There is however one really awful thing in Revelation, worse even than the child actor – at one key point you have to sit through… an exclusive Peter Gabriel track, with Gabe in full new age mode wittering on about curtains. Groo. Pretty video though.

Gloria 2: The Curious Case Of The Tangled Tides

FT + New York London Paris Munich2 comments • 613 views

This particular Gloria really came into its own a few years ago, when Atomic Kitten’s “The Tide Is High (Got The Feeling)” was number one. Not many people (apart from the quite a lot of people buying it) liked the Kittens’ track. “It ruins the Blondie original”, some said.

Cue Gloria.

“Of course the Blondie version was a cover too – the original was a reggae version by The Paragons”.

I have heard the effect rather spoiled by the knowledge-dispenser remembering that there was a reggae original but not knowing who it was by, or perhaps assuming that all reggae ever is done by roughly the same people viz Bob Marley and his mates.

Rarely is a qualitative judgement implied by people who cite the original, it’s a pure show of expertise. But for the sake of this feature we’ll pit all three versions against one another in the factual crucible of the Poptimizer. So – comments box people – the Paragons’ “Tide Is High”, the Blondie hit, or the Kittens parenthetic version? Over to you.


Pumpkin PublogPost a comment • 232 views


viz it is LESS THAN A WEEK till chinese new year – passing out of the horrible year of the monkey into the generally better-favoured year of the rooster – so here is what to EAT: “sweet steamed glutinous rice pudding”

“tofu is not included… as the color signifies death and misfortune”


Pumpkin PublogPost a comment • 270 views


The question was, what happens when I drink exclusively Young’s Ordinary of an evening? The location was The Plough, Museum Street. And the occasion was Alan handing over some flyers. The results?

I only realised I was eligible for an experiment status on my third pint. I only drank four, and left at 10:45, so there was time for another quickie (if only half). So result one: Young’s Ordinary is a beer I can easily stop drinking. The Plough is not a Young’s pub, but rather a relatively rare breed of all-rounders which is nothing special but serves a wide range of guest bitters. The taps have a large Tetley’s logo on them, but you cannot buy Tetley’s. These are all things I approve of. The only problem with ordering ordinary in non-Young’s pubs is that they tend to call it Young’s instead, which is often confusing.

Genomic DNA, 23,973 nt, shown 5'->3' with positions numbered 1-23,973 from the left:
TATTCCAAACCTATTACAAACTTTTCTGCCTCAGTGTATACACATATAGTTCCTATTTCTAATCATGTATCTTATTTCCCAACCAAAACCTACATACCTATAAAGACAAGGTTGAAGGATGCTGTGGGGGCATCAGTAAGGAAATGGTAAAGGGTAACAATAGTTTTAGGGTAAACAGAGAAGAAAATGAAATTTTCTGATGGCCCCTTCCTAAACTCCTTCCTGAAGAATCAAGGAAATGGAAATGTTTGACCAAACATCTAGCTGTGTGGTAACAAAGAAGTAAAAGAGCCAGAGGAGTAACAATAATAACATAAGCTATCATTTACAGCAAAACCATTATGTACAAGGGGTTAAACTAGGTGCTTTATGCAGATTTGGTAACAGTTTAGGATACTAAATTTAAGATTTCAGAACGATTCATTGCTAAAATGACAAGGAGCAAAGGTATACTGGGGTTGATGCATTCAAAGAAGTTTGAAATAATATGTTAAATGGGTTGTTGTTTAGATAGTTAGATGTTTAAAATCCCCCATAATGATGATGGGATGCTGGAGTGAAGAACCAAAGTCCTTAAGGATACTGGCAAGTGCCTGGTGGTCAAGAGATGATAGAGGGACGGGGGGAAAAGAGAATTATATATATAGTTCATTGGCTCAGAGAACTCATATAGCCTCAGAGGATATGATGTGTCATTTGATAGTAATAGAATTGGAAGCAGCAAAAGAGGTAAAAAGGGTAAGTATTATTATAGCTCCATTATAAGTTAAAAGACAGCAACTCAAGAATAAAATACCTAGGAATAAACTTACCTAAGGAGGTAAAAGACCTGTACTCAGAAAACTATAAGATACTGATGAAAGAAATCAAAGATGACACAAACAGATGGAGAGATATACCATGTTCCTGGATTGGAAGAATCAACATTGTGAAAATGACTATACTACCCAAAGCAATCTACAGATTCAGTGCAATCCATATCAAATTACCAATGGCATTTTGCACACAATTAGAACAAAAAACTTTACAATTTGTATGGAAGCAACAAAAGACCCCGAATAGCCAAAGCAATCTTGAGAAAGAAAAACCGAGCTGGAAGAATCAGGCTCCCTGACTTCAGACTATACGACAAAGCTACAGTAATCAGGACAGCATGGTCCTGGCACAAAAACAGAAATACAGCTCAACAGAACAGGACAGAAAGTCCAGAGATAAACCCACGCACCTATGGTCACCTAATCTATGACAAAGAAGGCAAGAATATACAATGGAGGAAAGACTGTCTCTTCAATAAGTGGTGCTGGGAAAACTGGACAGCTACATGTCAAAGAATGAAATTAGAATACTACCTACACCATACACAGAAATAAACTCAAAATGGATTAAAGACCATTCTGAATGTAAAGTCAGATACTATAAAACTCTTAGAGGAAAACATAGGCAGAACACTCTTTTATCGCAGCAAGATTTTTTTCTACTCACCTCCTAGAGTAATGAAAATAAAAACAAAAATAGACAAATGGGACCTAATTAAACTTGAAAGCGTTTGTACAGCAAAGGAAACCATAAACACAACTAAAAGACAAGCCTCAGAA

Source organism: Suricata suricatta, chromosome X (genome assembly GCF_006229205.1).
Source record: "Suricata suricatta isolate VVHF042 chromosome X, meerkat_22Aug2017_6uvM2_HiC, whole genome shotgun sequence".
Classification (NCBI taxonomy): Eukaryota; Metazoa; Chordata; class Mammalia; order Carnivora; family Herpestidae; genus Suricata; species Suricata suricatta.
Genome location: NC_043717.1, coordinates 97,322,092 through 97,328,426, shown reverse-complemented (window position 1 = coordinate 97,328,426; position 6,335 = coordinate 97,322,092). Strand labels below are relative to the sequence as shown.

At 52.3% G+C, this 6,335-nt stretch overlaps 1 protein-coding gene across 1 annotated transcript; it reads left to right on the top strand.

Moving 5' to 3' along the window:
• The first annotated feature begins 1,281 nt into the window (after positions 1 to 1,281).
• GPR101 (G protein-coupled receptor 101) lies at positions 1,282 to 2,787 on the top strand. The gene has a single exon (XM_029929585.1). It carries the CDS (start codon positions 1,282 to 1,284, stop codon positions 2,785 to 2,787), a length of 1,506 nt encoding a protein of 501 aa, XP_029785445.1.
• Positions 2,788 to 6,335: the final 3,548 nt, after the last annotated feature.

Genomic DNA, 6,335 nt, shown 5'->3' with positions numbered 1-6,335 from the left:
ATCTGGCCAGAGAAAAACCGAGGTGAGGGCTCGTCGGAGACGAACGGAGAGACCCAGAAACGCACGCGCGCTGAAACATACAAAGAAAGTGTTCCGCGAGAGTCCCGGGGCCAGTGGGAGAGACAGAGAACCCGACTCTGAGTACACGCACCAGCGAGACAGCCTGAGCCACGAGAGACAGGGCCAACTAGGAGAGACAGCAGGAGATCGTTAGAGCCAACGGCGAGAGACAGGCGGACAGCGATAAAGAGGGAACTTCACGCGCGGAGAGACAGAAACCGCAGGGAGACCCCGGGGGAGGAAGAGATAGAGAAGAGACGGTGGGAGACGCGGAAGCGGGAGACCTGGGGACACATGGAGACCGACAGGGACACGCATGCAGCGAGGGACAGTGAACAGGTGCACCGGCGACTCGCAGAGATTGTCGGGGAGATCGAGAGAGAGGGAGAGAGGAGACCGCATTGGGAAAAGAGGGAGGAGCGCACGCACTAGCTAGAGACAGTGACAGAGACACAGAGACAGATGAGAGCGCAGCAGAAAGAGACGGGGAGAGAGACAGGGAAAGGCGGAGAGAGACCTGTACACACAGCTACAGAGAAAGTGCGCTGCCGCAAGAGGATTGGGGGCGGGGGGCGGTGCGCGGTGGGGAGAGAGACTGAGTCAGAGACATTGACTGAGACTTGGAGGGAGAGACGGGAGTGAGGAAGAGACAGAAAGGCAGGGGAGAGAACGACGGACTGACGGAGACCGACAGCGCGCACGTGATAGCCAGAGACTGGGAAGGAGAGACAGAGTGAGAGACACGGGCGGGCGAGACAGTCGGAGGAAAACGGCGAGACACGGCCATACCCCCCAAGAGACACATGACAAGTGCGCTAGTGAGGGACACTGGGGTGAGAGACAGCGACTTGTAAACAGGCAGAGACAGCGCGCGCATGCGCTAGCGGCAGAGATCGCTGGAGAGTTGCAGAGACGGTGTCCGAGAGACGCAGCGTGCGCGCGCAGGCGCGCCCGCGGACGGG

The pub was packed with people watching the genuinely exciting at the end cricket. I was genuinely excited by it anyway, so:
Result two: Allowed me to be genuinely excited by British sport.

Myself and Alan were both firmly on the Ordinary and it provoked enquiring pub science. Indeed what with this and much newspaper baiting, it is clear that:
Result three: Young’s Ordinary stimulates the inquisitive part of the brain.

I think I was also rather empathic when discussing personal issues later as well.

CONCLUSION: Young’s Ordinary promotes a feeling of caring wellbeing, and stimulates the brain, but does not seem to make me want to drink to excess. Possibly ideal for our unthinking, binge drinking society therefore.

PUB SCIENCE or Let’s see if our brains still work

Proven By SciencePost a comment • 327 views

Let’s see if our brains still work

Myself and Alan were in the pub last night reading the paper, and we started to panic about our brains. Possibly something you do when downing intoxicants, how much of our brains which the government spent a fair bit of money developing, still worked. Well they worked enough for us to laugh at the story that a child’s home chemistry set caused enough “toxic gas” to have an entire street cordoned of 24 style. But could we still do science in the pub. Well Maths at least.

Alan raised a problem he had been think of for some time. Where on earth could you, if walking at normal human pace, could you effectively walk without moving relative to the earths rotation. A moments thought threw forward ideas about needing the circumference of the earth and nonsense like that. And then, ping, our maths brains turned on and it was simple.

Assuming that we walk at 3mph, and the earth rotates at 1/24 rotations per hour, we needed to find somewhere that is rotating a 3mph. 3mph = 72 miles per day. So circumference is 72 miles, hence radius is 11.46 miles (just under twelve we reckoned last night). Assume a negligible curvature of the earth, the answer is just under eleven and a half miles from the poles. Of course it might be quite hard to keep up such a steady pace in polar conditions but this was a thought experiment. And out thoughts still work.